State plans to export renewable electricity as interconnector expansion to Europe and UK agreed

Government to consider new electricity links with Spain, Belgium and the Netherlands – and expand current links to UK and France

A multibillion euro expansion of power interconnectors from Ireland to mainland Europe and the UK has been agreed by the Government, with a view to the State becoming a major exporter of renewable energy.

The plan, approved by Cabinet on Tuesday, aims to ensure Ireland can harness its potential for renewable electricity, particularly offshore wind, after 2030, while more immediately addressing concerns about precarious energy security due to our heavy dependence on imported fossil fuels.

It envisages building interconnectors to France, Spain, Britain and either Belgium or the Netherlands. This is in addition to the €1.6 billion Celtic Interconnector to Brittany from Co Cork which is due to start construction shortly and to be commissioned in 2027, as well as the Greenlink from Co Wexford to Pembroke in Wales, which is due to come into operation next year.

The expansion brings the prospect of cheaper energy bills for households, though it will include buying some nuclear generated electricity from France. The direction of the flow will depend on whichever market has lower energy prices at the time.


Minister for the Environment Eamon Ryan welcomed the Cabinet approving the policy statement which “plans to make Ireland central to Europe’s energy future”, he said.

“Electricity interconnectors provide a way to share electricity between countries and proposed new interconnection developments, aligned with the State’s growing renewable energy sector, could allow Ireland to become a net exporter of electricity,” Mr Ryan said.

Interconnectors balance electricity supply and demand between countries and provide a valuable backup power supply when power systems have reduced capacity. They also allow for increased energy imports in the case of an adverse shock, which may occur during extreme weather events.

The key aspects of the new policy include supporting a further connection to the UK by 2030 with another to follow after.

Separately, Cabinet approved a draft memorandum of understanding on energy with the UK.

The statement commits to developing an offshore transmission strategy and to explore the potential for use of multipurpose interconnectors (MPIs) “to maximise export opportunities and facilitate offshore renewable energy development”.

MPIs are subsea electricity cables connecting a country to neighbouring markets but also connecting offshore generation to shore.

“Increased electricity interconnection will be a key enabler in our growing use of renewable energy. It will also play an important role in our transition to become a net energy exporter, making Ireland central to wider European energy plans,” Mr Ryan said.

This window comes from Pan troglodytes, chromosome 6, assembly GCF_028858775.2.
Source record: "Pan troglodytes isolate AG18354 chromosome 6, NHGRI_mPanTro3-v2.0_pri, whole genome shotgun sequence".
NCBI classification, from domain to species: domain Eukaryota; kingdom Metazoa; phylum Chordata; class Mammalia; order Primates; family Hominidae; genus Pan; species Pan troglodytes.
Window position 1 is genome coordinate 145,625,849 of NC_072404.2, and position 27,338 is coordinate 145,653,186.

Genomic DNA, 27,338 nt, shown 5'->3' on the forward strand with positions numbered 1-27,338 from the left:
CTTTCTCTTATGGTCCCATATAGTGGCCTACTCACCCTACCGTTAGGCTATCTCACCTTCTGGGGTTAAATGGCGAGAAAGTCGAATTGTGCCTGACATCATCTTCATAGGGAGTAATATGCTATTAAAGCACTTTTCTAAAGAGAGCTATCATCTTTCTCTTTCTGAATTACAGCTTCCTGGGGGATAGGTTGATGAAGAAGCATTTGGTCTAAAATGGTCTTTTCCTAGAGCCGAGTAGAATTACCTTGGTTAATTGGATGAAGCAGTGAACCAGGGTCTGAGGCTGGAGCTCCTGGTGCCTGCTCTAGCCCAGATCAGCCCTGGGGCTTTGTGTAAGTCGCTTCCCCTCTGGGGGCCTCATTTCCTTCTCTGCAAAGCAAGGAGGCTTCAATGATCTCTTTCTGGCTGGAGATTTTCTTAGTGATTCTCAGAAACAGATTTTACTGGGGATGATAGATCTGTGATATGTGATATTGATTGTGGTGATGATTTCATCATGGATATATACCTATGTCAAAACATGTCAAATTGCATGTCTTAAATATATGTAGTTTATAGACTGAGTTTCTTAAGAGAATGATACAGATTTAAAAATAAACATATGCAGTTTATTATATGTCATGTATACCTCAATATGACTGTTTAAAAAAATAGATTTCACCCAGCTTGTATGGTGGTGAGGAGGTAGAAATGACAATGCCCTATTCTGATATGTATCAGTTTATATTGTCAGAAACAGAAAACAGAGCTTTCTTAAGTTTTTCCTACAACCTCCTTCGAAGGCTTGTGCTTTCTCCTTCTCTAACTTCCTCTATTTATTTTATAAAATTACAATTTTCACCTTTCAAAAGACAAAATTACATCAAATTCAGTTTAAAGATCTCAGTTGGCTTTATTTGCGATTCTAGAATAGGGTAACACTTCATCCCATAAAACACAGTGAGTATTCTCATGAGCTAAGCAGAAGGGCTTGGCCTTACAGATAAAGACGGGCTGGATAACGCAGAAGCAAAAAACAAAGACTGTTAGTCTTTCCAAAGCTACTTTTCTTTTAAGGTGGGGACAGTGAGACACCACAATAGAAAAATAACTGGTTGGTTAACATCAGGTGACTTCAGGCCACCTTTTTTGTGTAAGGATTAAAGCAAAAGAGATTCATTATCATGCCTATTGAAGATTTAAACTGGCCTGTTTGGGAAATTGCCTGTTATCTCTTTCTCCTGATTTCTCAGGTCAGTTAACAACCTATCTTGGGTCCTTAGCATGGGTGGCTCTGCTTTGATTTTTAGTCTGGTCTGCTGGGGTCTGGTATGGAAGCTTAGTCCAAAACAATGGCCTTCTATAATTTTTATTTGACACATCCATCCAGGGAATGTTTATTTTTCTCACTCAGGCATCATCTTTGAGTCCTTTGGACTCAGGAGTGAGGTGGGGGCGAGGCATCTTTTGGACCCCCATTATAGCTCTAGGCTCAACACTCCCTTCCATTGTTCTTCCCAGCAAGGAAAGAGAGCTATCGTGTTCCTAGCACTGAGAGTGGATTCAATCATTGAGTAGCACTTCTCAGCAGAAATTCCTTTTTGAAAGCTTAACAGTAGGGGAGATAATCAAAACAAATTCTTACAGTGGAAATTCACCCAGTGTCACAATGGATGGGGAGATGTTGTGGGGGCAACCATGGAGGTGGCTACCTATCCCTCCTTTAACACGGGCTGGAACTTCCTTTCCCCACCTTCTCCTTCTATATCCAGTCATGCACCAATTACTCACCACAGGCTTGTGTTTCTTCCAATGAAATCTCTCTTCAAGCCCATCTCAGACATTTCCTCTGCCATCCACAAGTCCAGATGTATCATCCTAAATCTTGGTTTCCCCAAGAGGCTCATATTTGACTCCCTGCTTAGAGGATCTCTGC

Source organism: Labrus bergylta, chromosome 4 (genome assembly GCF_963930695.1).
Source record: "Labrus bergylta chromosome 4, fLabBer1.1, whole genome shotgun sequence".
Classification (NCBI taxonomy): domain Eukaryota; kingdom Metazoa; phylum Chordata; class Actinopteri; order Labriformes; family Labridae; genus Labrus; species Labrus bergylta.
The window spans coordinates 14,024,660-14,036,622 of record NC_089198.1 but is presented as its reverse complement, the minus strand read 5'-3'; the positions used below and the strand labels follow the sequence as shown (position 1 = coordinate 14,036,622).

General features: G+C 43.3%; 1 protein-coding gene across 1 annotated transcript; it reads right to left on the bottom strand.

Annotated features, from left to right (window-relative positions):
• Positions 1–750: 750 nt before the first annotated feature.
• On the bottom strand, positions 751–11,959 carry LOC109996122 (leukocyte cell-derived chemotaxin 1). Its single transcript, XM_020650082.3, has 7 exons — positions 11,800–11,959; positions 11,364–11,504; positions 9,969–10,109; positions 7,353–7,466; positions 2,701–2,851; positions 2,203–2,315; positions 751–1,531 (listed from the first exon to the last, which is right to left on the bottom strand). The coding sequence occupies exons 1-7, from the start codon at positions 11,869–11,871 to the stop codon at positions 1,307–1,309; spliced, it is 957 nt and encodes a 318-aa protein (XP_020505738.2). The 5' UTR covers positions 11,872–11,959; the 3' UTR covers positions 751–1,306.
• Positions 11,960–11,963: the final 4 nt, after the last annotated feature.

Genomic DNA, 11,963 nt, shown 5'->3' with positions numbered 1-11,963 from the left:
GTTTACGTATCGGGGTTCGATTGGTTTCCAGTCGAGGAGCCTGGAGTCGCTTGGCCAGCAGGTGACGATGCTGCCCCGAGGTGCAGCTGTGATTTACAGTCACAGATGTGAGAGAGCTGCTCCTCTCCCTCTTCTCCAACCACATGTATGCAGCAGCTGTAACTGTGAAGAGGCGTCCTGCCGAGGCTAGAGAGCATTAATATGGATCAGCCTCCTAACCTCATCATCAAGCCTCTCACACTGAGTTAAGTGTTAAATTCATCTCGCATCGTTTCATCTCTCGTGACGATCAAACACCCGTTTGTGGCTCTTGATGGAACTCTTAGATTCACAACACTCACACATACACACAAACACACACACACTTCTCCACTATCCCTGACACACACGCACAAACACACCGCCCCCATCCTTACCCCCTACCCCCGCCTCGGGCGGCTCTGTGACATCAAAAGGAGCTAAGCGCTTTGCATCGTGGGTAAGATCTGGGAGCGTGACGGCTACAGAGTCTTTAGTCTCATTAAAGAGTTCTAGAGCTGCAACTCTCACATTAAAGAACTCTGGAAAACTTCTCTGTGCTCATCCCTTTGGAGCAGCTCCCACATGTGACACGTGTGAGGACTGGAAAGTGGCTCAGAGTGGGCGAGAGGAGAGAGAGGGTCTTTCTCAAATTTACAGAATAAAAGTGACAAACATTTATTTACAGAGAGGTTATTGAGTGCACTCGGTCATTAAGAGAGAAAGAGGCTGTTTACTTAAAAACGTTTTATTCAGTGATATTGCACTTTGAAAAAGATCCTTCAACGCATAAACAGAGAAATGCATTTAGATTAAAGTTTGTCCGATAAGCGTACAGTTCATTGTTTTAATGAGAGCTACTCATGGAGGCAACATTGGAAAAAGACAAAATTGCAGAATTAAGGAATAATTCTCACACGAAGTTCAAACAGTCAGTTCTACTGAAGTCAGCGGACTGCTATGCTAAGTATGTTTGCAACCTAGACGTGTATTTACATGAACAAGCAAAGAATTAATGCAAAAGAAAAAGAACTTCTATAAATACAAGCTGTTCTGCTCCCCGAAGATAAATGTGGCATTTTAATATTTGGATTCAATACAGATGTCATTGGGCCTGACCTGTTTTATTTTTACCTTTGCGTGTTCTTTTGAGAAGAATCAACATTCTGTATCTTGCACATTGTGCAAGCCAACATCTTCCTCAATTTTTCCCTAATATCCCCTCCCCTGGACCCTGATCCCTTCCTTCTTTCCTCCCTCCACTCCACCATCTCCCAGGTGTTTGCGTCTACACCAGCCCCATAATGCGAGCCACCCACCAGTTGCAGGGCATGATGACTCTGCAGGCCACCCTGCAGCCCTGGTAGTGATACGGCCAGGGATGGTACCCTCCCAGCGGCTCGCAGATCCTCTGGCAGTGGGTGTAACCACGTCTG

The island of Ireland has two interconnectors with Britain; the East-West Interconnector from Rush in Co Dubllin to Shotton in Wales; and the Moyle Interconnector linking Northern Ireland and Scotland. The Republic’s interconnection capacity currently stands at 500 megawatts (MW) but is set to more than treble by 2026 to 1,700MW.

It is understood the offshore transmission strategy will be designed to provide certainty for investors, while the policy statement is understood to be “technology agnostic” and will evaluate emerging proven technologies including the possibility of a pan-European supergrid.

EirGrid will continue to have a central role in grid development and design but there will be also be opportunities for commercial projects.

Planning for new interconnectors will be co-ordinated with new phases in offshore renewable energy developments, including supporting inputs into proposed designated maritime area plans (DMAPs) under new marine legislation enacted this month.

Further interconnection will be considered to support export of renewable electricity in the context of other uses, notably green hydrogen.

“Increased electricity interconnection will be a key enabler in our growing use of renewable energy. It will also play an important role in our transition to become a net energy exporter, making Ireland central to wider European energy plans,” Mr Ryan said.

“The integrated forward planning approach outlined within this policy statement, will be aligned with offshore renewable energy forward planning, enabling the delivery of necessary infrastructure to facilitate our energy ambitions,” he said.

The first of the two principal provisions of the memorandum is to facilitate increased high-level co-operation and information sharing between Ireland and the UK, “focused on the energy transition and deployment of onshore and offshore renewable energy, including renewable/low-carbon hydrogen”.

The second provision is increased co-operation specifically focused on exploring opportunities for further interconnection between the island of Ireland and the UK, “including offshore hybrid asset projects, which can comprise offshore wind farms, offshore energy islands and hybrid/multipurpose electricity interconnection”.

Kevin O'Sullivan

Kevin O'Sullivan

Kevin O'Sullivan is Environment and Science Editor and former editor of The Irish Times